Oracle Developers
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Oracle Developers

Analyze Bank Transaction Data using Graph (Part 2/3)

Photo by Eduardo Soares on Unsplash (edited)

In Part 1, I showed how to use the graph database API (PGQL as an alternative to SQL) to represent bank transaction data as a graph, and how to add nodes and edges and search against them using pattern matching. We’ll now look at a different approach: creating a graph as a view on existing database tables. We’ll also perform some searches and visualize the results.

Should we manage data as a graph?

We have seen that pattern matching syntax can simplify queries, but perhaps you haven’t seen much benefit in adding data as nodes and edges into a database. One of the reasons is that, in this use case, the types of nodes and edges are implicitly determined from the beginning. We don’t need the flexibility to add any types of nodes and edges.

This is a common case when we discuss the application of graph databases. There are logical-layer reasons that a fixed database schema is desirable for application development, and there are physical-layer reasons that table indexing and scanning are more efficient in aggregation.

Create a graph as a view (PG view)

In such cases, the best way to utilize graphs (mainly for search and analysis) is to use tables and graphs together, and actually, graph databases have been used with RDBMS till now. Because of this, Oracle Graph provides a declarative mapping from tables to graphs using the CREATE PROPERTY GRAPH statement, plus the ability to create graphs as views on top of the table data. With this idea, we can avoid additional ETL processing and duplication of data.

So let’s try it out. First, we will create standard tables.

DROP TABLE account;
DROP TABLE customer;
DROP TABLE transaction;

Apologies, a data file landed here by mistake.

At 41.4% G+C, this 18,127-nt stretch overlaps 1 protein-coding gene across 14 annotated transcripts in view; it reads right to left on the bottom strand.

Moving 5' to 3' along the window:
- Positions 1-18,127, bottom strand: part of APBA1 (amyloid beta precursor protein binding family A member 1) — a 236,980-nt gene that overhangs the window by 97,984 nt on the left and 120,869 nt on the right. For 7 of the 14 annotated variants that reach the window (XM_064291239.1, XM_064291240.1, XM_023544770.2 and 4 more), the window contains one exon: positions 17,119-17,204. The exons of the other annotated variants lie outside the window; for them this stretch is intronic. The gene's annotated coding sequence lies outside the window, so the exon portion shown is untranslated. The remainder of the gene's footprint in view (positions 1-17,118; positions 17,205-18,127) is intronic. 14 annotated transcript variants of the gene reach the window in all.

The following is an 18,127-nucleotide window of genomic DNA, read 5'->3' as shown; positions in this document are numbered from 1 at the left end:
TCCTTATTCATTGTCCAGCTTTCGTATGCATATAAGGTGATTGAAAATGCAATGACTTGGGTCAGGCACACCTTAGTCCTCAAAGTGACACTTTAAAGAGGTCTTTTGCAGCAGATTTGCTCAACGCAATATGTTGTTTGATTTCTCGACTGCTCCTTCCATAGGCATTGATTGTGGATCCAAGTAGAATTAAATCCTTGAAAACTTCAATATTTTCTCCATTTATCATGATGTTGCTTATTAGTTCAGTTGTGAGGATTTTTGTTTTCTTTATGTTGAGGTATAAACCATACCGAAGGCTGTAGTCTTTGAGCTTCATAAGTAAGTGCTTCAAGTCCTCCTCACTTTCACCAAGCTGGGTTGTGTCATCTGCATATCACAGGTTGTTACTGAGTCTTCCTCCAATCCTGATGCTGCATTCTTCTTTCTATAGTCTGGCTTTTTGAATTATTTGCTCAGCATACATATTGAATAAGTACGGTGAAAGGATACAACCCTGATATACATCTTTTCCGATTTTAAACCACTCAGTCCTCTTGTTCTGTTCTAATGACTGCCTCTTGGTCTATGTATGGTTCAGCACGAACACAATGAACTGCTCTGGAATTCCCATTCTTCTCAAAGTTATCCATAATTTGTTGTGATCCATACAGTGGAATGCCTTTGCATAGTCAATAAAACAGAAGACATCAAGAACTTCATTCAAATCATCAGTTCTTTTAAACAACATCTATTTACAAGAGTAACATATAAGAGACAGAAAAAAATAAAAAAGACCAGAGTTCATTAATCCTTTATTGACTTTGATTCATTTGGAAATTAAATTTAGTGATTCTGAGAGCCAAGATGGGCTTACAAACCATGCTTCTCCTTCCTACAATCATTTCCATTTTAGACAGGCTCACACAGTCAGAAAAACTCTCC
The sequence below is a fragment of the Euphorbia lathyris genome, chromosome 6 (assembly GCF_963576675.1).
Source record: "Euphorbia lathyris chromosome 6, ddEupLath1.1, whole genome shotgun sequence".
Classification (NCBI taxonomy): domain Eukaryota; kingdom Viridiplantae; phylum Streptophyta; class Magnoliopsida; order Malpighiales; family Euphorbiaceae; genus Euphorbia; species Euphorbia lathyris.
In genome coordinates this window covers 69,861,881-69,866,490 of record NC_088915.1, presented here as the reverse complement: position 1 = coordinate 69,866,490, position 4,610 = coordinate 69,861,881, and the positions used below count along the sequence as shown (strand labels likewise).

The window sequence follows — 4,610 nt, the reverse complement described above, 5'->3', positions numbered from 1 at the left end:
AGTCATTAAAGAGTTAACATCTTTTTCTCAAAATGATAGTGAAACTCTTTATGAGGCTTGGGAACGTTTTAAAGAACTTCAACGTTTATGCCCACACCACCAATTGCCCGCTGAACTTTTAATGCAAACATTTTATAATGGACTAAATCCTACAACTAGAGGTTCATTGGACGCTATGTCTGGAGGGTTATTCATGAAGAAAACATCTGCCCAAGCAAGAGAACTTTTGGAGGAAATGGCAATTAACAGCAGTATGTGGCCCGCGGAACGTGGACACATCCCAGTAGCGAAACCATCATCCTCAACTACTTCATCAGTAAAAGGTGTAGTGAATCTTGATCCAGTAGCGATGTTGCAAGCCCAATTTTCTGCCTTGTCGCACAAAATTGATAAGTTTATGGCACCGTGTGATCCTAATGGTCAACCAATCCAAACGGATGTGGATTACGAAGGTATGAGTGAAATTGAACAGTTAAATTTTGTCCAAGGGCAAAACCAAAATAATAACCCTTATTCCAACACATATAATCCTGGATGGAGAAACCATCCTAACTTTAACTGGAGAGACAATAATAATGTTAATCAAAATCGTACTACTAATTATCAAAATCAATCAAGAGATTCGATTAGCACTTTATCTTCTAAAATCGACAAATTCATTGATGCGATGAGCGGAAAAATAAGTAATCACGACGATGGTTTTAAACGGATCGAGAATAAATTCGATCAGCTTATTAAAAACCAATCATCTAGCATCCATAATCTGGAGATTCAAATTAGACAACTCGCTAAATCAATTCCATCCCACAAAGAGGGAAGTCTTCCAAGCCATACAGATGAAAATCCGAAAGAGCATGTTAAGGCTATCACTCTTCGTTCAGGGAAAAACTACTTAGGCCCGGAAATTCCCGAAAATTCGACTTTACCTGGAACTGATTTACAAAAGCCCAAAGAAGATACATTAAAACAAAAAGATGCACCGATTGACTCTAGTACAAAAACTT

CREATE TABLE account (
, CONSTRAINT account_pk PRIMARY KEY (acc_id)
CREATE TABLE customer (
, first_name VARCHAR2(255)
, last_name VARCHAR2(255)
, CONSTRAINT customer_pk PRIMARY KEY (cst_id)
CREATE TABLE transaction (
acc_id_src NUMBER
, acc_id_dst NUMBER
, txn_id NUMBER
, datetime TIMESTAMP
, amount NUMBER
, CONSTRAINT transaction_pk PRIMARY KEY (txn_id)

Save the data files using the INSERT statement, account.sql, customer.sql, transaction.sql (right-click and select Save Link As..) and load them into the database. If you prefer loading CSV data, please use account.csv, customer.csv, transaction.csv.

SQL> @account.sql
SQL> @customer.sql
SQL> @transaction.sql

Log in to the database with SQLcl and switch to PGQL mode.


Now for the most important point in this article: how to write a mapping from a table to a graph. For the graph, we need to identify and extract information about vertices, edges, and labels from our tables. The paragraphs below for VERTEX TABLES and EDGE TABLES specify which tables serve as the source of information for vertices and edges, respectively, and their labels in the newly created graph.

Here, the vertex description is straightforward, as it simply creates “customer” vertices from the customer table and “account” vertices from the account table. For edges, we label the relationships held in the transaction table as “transferred_to”. And from the account table, we extract and label the relationships of which customer “owns” the account.

KEY (cst_id)
LABEL customer
PROPERTIES (cst_id, first_name, last_name)
, graphuser.account
KEY (acc_id)
LABEL account
KEY (txn_id)
SOURCE KEY(acc_id_src) REFERENCES account
LABEL transferred_to
PROPERTIES (txn_id, datetime, amount)
, graphuser.account
KEY (acc_id)
SOURCE KEY(cst_id) REFERENCES customer
LABEL owns

Finally, by adding OPTIONS (PG_VIEW) at the end, we can create this graph as a view. Without this option, a new graph will be created in a set of tables as a schema-less graph (in the structure we call the PG schema), just like the graph created in Part 1. However, I recommend using views unless you need to handle the graph in a schema-less manner, as it allows you to maintain the graphs without duplicating data.